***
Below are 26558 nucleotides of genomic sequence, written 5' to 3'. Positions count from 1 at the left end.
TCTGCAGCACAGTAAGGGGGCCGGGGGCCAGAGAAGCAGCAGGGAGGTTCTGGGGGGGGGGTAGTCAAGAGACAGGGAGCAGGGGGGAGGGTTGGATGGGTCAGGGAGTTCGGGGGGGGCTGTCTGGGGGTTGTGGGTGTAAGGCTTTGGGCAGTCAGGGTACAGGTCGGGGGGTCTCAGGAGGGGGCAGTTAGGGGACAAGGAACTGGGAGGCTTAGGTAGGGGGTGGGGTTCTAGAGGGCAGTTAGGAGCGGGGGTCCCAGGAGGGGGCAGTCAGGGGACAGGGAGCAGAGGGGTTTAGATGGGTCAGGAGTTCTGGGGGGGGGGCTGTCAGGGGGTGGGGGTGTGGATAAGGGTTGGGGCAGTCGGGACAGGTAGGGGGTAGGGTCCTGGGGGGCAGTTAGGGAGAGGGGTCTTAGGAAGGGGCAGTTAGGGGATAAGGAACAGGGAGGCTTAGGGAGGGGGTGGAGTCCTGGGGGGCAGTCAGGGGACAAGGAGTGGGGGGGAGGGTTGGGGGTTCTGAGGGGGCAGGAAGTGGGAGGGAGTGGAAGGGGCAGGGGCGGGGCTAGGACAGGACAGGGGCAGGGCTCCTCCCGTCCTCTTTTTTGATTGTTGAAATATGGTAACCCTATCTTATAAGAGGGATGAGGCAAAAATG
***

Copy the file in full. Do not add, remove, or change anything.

Below are 26558 nucleotides of genomic sequence, written 5' to 3'. Positions count from 1 at the left end.
TCTGCAGCACAGTAAGGGGGCCGGGGGCCAGAGAAGCAGCAGGGAGGTTCTGGGGGGGGGGTAGTCAAGAGACAGGGAGCAGGGGGGAGGGTTGGATGGGTCAGGGAGTTCGGGGGGGGCTGTCTGGGGGTTGTGGGTGTAAGGCTTTGGGCAGTCAGGGTACAGGTCGGGGGGTCTCAGGAGGGGGCAGTTAGGGGACAAGGAACTGGGAGGCTTAGGTAGGGGGTGGGGTTCTAGAGGGCAGTTAGGAGCGGGGGTCCCAGGAGGGGGCAGTCAGGGGACAGGGAGCAGAGGGGTTTAGATGGGTCAGGAGTTCTGGGGGGGGGGCTGTCAGGGGGTGGGGGTGTGGATAAGGGTTGGGGCAGTCGGGACAGGTAGGGGGTAGGGTCCTGGGGGGCAGTTAGGGAGAGGGGTCTTAGGAAGGGGCAGTTAGGGGATAAGGAACAGGGAGGCTTAGGGAGGGGGTGGAGTCCTGGGGGGCAGTCAGGGGACAAGGAGTGGGGGGGAGGGTTGGGGGTTCTGAGGGGGCAGGAAGTGGGAGGGAGTGGAAGGGGCAGGGGCGGGGCTAGGACAGGACAGGGGCAGGGCTCCTCCCGTCCTCTTTTTTGATTGTTGAAATATGGTAACCCTATCTTATAAGAGGGATGAGGCAAAAATG